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Dec. 23, 2001 – Lt. Gov. Gerard Luz James II has ratcheted up the running squabble between his insurance division and the territory's insurance industry by slapping an unannounced moratorium on companies to stop them from canceling customers' property policies.
James, who also acts as the territory's Insurance commissioner, announced his order in a release late Thursday. He said it was prompted by "threats" from unidentified insurance companies informing him that they would not renew or would stop altogether writing property insurance policies unless the Banking and Insurance Division allows rate increases.
"The cancellation or non-renewal of property of [sic] insurance policies as announced by certain insurers will pose a significant danger to insurance consumers and will destabilize the insurance market," James said. "Insurance companies while doing business in the territory, have an obligation to preserve the integrity of insurance and the insurance markets, and to contribute to an orderly market for property insurance."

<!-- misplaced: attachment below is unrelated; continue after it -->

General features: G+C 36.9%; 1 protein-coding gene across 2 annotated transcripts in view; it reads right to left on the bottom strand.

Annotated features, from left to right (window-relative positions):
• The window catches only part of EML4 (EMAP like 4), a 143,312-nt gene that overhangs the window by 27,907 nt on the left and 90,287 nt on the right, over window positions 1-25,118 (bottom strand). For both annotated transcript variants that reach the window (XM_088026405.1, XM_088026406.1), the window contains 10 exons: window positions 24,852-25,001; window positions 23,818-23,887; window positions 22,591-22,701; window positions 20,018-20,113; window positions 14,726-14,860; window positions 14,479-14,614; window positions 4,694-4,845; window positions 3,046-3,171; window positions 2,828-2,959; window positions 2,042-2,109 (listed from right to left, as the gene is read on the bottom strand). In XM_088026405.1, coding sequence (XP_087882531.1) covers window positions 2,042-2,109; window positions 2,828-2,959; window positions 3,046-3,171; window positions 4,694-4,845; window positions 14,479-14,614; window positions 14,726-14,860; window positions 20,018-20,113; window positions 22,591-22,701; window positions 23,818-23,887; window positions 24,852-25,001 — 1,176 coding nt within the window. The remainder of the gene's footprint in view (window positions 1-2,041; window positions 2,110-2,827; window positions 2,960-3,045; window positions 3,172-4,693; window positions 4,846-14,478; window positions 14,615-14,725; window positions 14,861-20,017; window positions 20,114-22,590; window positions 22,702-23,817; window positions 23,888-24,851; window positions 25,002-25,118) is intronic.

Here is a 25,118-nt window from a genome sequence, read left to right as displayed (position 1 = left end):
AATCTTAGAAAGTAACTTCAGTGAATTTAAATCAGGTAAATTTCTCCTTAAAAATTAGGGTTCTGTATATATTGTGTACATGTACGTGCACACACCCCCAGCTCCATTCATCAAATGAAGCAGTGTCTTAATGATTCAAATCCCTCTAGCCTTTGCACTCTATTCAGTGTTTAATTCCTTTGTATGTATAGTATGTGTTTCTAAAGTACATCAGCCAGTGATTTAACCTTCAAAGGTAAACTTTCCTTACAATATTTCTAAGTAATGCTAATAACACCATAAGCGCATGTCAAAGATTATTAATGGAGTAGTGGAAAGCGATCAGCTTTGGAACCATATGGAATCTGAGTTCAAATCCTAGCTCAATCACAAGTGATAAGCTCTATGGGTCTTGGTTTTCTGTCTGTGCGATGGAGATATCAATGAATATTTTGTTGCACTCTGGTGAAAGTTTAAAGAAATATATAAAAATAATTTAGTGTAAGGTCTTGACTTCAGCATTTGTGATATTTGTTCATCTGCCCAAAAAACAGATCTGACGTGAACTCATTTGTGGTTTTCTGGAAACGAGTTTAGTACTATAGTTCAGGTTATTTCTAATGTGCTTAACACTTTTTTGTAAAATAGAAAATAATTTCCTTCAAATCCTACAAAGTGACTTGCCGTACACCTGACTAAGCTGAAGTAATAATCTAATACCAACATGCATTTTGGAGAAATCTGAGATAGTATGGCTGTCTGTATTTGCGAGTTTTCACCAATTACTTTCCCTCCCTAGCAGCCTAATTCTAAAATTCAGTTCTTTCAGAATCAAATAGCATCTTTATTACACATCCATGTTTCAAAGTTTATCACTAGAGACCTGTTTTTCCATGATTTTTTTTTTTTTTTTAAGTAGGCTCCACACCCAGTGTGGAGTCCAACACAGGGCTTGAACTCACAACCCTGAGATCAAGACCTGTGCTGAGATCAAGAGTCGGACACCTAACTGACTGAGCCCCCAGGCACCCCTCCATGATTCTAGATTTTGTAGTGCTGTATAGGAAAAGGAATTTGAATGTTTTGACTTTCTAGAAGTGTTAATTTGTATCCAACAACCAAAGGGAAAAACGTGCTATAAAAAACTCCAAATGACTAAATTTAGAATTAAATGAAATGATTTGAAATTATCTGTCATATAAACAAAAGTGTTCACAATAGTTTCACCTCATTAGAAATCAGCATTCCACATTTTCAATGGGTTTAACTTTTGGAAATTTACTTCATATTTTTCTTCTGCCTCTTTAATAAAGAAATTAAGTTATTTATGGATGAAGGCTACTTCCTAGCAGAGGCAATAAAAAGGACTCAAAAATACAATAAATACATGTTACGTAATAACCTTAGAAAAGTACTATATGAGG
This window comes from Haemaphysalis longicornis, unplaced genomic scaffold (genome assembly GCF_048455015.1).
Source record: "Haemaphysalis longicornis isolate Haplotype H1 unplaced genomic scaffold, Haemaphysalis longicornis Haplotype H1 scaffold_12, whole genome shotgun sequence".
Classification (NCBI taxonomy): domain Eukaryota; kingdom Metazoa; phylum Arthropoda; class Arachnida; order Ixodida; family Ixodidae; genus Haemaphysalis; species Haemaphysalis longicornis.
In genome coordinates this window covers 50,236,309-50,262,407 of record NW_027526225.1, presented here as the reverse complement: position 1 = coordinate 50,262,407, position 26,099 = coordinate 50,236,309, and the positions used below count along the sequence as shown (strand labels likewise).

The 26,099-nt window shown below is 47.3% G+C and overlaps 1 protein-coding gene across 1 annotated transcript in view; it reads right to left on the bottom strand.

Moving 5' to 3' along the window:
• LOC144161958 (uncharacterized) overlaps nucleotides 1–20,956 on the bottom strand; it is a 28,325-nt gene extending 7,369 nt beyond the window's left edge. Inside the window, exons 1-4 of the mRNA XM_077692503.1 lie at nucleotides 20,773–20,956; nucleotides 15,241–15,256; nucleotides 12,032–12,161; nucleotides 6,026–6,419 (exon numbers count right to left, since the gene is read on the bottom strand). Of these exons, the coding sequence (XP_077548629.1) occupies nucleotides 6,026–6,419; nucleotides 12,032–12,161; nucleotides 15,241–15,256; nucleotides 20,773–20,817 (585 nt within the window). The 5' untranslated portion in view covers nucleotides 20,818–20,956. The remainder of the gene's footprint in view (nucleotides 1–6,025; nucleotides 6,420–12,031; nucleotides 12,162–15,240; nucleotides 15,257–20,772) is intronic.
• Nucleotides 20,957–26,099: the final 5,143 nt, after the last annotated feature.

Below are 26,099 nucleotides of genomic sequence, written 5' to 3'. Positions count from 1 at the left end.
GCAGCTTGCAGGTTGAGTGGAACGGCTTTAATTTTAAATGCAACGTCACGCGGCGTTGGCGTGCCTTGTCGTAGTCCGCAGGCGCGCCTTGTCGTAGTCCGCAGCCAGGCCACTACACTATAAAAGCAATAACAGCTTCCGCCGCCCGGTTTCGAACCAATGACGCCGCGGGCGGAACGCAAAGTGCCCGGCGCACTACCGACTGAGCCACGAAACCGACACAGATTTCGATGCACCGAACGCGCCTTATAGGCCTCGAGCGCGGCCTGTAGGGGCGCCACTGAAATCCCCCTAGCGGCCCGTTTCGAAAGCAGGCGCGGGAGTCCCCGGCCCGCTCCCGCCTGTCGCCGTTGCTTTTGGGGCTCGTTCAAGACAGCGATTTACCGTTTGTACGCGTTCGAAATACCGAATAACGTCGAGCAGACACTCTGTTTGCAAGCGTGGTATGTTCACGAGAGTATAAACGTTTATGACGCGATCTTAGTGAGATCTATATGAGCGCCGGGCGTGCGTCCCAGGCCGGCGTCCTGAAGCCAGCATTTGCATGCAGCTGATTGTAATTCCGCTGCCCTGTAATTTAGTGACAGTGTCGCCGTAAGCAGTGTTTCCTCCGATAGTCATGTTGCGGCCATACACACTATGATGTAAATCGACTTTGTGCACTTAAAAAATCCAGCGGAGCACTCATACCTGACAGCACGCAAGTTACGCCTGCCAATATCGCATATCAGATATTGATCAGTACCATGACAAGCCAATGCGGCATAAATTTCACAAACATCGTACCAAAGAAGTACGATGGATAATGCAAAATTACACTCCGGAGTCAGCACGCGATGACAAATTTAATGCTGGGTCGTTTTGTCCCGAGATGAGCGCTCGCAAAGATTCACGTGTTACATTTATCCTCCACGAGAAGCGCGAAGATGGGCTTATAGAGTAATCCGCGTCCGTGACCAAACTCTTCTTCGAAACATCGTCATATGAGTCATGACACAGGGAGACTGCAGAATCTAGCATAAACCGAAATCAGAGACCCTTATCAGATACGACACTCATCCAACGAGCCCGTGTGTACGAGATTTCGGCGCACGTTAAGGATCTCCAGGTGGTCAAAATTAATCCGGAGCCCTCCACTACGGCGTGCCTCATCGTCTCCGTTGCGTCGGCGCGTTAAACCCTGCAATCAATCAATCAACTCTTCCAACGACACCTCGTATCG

James's move caps a year of clashes between Banking and Insurance officials and the V.I. Insurance Association. At issue are the opinion held by James and others that the cost of insurance in the territory is too high; the mutually agreed-upon fact that there is a dearth of new insurers in the territory and a lack of insurance capacity; and the Insurance Association's view that the failure of James's office to grant legitimate rate increases has kept new companies from doing business here.